A country in which all students are well educated. High quality curricula, outlined in rigorous standards, taught by smart, thoughtful expert teachers using differentiated instructional techniques that address multiple modalities, learning styles and intelligences. Students easily surpassing the low bar of standardized tests and building a lifelong love of learning. Even students who move or are in the lowest SES communities are well educated because standards ensure that all schools are appropriately ambitious for their students and focused on the core content that really matters.
What’s not to like?
Well, that’s the vision. And the vision is the appeal. I get it. What’s not to like?
Now, imagine this:
You own a home appliance store, and you’ve got this friend who makes lousy chocolate chip cookies. You and your friend share a vision of him/her taking flour, butter, brown sugar, white sugar, baking soda, salt, vanilla, eggs and chocolate chips, combining them and pulling fresh hot and yummy smelling cookies out of the oven. But some of the butter is rancid. Some of the flour is moldy. The brown sugar is dehydrated and hard as a rock. There’s no baking soda, just baking powder. There’s no table salt, just kosher salt — which neither of you understand. The vanilla and eggs are fine, but there’s not enough chocolate chips. S/he has an oven, but it’s a little old. You, however, own a home appliance store. So, you give him/her a brand new fancy Viking oven.
The problems with our educational system do not stem from a lack of standards or a lack of rigor in our standards any more than your friend’s cookie problem stems from a bad oven. The fact that the great vision includes standards (or an oven) does not mean that a better oven/set of standards will cover for the other problems we actually face. Every state has standards already. Even if they are insufficient — and I have no doubt that many are — they do not comprise even one of the top ten problems facing our educational system.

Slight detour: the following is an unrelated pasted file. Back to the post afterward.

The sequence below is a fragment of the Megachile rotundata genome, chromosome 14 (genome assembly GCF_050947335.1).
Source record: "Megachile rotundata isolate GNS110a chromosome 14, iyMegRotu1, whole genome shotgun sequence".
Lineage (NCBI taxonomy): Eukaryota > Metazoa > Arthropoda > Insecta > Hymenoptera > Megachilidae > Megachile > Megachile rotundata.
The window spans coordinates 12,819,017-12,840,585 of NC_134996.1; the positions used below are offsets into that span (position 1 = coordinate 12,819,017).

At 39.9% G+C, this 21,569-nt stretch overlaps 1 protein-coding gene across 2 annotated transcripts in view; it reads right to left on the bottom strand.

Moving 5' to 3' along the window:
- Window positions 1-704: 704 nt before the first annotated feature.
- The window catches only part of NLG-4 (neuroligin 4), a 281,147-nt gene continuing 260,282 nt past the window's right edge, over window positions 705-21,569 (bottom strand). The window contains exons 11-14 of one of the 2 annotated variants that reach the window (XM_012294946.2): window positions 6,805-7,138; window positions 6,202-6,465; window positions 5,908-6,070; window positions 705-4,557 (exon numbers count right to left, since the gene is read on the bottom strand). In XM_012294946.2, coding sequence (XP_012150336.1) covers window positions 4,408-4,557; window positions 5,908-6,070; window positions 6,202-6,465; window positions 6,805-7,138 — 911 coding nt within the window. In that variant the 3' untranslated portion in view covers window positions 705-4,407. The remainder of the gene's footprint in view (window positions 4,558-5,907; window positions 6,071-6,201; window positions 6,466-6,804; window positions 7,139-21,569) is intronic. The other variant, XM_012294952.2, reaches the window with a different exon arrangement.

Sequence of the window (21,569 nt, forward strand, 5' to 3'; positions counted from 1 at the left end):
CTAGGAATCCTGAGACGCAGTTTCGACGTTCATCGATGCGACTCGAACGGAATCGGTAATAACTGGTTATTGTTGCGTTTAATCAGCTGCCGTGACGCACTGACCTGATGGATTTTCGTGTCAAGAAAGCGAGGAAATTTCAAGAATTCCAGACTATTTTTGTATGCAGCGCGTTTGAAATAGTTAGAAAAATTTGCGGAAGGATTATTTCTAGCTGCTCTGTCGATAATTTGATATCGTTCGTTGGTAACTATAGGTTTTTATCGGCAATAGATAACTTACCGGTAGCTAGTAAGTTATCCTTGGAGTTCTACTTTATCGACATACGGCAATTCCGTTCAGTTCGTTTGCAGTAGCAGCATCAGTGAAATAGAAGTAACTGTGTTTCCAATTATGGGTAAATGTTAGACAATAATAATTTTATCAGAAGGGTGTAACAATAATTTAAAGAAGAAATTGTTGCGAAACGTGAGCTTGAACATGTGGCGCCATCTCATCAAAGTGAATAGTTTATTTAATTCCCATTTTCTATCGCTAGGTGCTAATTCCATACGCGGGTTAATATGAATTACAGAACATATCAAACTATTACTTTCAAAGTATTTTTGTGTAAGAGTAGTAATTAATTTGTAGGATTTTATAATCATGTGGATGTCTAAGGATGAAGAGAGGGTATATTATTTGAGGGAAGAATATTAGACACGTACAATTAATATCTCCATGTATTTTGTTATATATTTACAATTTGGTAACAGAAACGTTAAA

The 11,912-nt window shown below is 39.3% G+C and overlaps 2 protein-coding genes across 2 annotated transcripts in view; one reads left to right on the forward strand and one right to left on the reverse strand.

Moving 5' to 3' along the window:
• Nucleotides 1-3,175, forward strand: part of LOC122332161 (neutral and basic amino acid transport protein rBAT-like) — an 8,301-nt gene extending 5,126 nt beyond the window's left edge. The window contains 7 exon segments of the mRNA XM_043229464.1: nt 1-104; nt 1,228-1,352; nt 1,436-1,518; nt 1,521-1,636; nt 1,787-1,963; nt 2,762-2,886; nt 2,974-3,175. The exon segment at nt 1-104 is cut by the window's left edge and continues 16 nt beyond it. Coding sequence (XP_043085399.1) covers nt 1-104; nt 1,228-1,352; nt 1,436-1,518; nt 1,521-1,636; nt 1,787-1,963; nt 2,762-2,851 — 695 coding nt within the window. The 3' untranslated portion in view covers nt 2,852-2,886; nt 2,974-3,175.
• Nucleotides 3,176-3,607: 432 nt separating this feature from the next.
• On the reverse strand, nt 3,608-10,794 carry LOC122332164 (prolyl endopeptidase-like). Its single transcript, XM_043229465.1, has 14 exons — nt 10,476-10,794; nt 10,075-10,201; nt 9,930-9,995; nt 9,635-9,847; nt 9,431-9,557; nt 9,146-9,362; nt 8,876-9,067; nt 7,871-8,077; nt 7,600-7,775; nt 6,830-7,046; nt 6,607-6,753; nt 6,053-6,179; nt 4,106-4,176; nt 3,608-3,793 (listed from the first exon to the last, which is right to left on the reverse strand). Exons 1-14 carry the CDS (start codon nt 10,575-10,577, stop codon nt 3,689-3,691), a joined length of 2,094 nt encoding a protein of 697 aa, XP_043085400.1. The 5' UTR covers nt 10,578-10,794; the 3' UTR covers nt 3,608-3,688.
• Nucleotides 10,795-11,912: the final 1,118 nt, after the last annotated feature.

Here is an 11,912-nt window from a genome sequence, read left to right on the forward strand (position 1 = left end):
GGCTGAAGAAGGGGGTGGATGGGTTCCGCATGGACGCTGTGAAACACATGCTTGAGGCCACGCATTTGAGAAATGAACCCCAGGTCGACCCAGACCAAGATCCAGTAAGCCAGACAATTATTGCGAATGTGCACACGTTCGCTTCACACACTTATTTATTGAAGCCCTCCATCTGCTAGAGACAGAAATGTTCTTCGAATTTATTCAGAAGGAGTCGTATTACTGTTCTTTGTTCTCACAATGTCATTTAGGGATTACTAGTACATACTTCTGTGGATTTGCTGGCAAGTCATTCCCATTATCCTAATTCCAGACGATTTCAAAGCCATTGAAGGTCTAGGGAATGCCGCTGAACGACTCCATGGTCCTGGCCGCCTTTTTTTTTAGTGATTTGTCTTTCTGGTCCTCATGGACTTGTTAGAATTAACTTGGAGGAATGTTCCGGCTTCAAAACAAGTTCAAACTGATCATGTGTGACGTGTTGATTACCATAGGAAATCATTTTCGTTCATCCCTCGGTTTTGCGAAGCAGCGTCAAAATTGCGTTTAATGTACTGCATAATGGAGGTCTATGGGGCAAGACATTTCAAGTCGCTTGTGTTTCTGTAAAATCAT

Moreover, no one has actually explained how new or more rigorous standards actually improve education. I’ve given six reasons why I don’t think that they really can. I’m looking for a “theory of action,” an explanation of the process and mechanism by which this proposed solution actually leads to the desired result.
I have absolutely no doubt that education in our schools happens in the interactions between children and educators, children and each other, children and themselves, and children and the materials, activities and environments that educators set up. If someone can explain to me how new standards will impact those interactions, in spite of all the obstacles I have previously laid out, I might get on board with a serious push for new standards.
Until then, however, I will continue to think efforts to improve, and strengthen standards a big waste of time, money and attention that would be better spent on other purposes. Diane Ravitch just said of another reform, “It may be a distraction from the serious issues that confront our students and our schools.” That is precisely my concern here.
About our First Person series:
First Person is where Chalkbeat features personal essays by educators, students, parents, and others trying to improve public education. Read our submission guidelines here.